Nahaunta hires two part-time officers

Julie Royer and Matt Stallard hired at called meeting Tuesday (Photo by Lori Buchanan)

The Nahunta City Council unanimously hired two new part-time officers for the Nahunta Police Department after an extensive  vetting process by Police Chief Gene Solano and City Manager Tom Wirth at a called meeting Tuesday.

The two officers were chosen from a field of three candidates. The third candidate was a no-show after taking another job.

Officer Julie Royer has an extensive background having begun her career in Virginia where she worked as a police officer before moving to Georgia in 2006. Her most recent job was on the patrol unit with Glynn County where she has been since 2010. She has canine training and has worked in drug interdiction and has a variety of related trainings and certifications. She also has worked as back-up on high priority calls such as shootings, stabbings and domestic calls. Before working with Glynn County, she worked at Federal Law Enforcement Training Center (FLETC) on contract in the security building. She has a four-year degree in health with a minor in physical education and special education.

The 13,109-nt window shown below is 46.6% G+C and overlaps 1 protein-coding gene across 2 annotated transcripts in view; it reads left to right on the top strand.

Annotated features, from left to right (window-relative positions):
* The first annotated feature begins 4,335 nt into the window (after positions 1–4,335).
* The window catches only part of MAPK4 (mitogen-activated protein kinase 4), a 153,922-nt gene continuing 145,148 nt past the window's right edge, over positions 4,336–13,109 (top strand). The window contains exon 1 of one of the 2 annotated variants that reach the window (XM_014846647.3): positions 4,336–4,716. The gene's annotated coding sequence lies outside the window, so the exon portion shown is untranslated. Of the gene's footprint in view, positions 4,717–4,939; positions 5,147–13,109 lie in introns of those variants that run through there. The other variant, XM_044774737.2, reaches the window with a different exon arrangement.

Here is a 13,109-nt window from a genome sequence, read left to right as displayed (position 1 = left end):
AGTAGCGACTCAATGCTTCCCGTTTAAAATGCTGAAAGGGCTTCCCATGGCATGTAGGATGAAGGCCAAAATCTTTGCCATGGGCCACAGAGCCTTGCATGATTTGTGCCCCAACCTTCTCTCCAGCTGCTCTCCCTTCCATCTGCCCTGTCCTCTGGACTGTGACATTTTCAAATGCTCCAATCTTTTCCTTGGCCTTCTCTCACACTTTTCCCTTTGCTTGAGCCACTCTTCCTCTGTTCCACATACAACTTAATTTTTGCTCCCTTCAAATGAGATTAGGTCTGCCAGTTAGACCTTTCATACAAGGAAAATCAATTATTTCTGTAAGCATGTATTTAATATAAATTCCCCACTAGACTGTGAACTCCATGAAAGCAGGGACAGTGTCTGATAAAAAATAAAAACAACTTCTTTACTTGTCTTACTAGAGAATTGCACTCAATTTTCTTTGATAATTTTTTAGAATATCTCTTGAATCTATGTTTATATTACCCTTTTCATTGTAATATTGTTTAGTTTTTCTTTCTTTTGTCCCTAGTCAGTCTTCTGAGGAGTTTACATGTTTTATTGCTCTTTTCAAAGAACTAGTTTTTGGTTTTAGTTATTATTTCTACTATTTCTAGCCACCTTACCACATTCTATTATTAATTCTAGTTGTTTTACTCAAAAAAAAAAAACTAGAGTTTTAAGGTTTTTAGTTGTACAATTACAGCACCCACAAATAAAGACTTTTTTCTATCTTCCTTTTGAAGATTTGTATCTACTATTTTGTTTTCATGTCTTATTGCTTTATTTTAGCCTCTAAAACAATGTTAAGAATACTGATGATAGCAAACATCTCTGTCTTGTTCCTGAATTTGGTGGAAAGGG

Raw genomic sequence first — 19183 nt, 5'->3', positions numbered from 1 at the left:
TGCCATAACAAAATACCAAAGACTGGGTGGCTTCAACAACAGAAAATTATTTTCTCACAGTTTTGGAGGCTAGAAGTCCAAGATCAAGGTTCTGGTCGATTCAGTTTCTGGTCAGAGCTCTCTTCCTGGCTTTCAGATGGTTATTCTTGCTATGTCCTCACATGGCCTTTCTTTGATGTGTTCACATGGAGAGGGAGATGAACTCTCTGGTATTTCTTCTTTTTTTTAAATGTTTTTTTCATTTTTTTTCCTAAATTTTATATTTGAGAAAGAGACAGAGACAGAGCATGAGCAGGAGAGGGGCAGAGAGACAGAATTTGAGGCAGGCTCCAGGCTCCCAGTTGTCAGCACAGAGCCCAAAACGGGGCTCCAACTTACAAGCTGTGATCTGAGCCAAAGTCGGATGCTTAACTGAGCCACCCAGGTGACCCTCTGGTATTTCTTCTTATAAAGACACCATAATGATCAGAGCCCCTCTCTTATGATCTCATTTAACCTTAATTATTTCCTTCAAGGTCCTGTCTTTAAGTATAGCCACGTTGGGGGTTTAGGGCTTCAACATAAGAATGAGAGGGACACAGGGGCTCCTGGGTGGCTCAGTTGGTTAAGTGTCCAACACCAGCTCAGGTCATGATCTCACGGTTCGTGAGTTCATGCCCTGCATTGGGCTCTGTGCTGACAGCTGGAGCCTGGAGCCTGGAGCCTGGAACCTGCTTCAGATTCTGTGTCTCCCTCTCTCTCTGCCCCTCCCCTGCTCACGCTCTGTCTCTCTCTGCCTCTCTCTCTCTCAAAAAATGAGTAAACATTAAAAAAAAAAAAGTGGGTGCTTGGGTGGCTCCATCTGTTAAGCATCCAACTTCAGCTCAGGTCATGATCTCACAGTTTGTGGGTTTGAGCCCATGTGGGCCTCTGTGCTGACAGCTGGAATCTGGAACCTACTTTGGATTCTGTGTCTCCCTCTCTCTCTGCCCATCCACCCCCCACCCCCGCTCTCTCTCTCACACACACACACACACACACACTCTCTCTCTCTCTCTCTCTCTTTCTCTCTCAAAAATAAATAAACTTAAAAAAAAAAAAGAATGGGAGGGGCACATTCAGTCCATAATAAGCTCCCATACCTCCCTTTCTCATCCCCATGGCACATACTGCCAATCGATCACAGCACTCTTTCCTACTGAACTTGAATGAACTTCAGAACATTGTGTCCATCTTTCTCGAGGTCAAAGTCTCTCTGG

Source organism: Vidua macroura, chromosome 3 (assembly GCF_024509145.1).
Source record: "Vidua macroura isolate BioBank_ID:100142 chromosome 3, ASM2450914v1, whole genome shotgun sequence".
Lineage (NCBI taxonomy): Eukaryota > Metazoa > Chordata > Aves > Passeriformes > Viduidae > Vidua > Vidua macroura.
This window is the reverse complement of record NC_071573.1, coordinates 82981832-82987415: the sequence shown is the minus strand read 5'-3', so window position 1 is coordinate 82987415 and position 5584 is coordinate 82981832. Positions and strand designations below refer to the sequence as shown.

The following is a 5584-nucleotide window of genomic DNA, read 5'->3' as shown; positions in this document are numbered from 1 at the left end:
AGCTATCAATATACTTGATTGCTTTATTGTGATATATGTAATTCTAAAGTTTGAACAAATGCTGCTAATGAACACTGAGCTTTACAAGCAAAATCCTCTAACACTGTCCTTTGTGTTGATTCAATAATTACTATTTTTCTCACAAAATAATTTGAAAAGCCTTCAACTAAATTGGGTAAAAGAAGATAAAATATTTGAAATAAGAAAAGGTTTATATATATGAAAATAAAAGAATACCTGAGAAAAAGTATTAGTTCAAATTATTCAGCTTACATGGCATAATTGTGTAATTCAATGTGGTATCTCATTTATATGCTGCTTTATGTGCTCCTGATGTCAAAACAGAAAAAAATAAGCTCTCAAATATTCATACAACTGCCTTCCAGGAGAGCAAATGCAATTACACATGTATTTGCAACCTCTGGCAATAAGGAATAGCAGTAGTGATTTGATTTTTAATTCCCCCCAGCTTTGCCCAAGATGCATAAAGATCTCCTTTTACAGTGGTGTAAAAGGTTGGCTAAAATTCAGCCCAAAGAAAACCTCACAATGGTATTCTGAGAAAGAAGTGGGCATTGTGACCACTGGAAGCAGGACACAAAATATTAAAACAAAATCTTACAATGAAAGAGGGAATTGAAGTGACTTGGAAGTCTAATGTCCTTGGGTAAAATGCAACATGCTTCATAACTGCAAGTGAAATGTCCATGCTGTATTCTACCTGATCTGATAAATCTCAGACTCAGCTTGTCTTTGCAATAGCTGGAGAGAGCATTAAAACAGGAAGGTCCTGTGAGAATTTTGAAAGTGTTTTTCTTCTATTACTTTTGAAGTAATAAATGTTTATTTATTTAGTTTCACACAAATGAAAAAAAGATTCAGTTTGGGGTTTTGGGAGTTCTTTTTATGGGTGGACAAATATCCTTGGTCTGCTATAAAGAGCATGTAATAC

Royer chose to apply for the part-time position with Nahunta because the job would give her more time to be involved in activities with her children.

The second candidate, Officer Matt Stallard, hired by the council current also works as an officer in Glynn County. He intends to stay full-time with Glynn County and work in Nahunta part-time. Glynn County works a current schedule with 5 days on and 4 days off which would allow for him to work a Nahunta schedule during his free time.

Stallard has been with Glynn since 2009. He primarily works the traffic unit involving traffic law violations and serious accidents which involve injuries or fatalities. He is also certified for river, beach and kayak patrol. He is CPR certified and has a variety of extensive training including certification in intoxication, taser and accident reconstruction. Stallard also served as a combat lifesaver in the military. Julie Royer,

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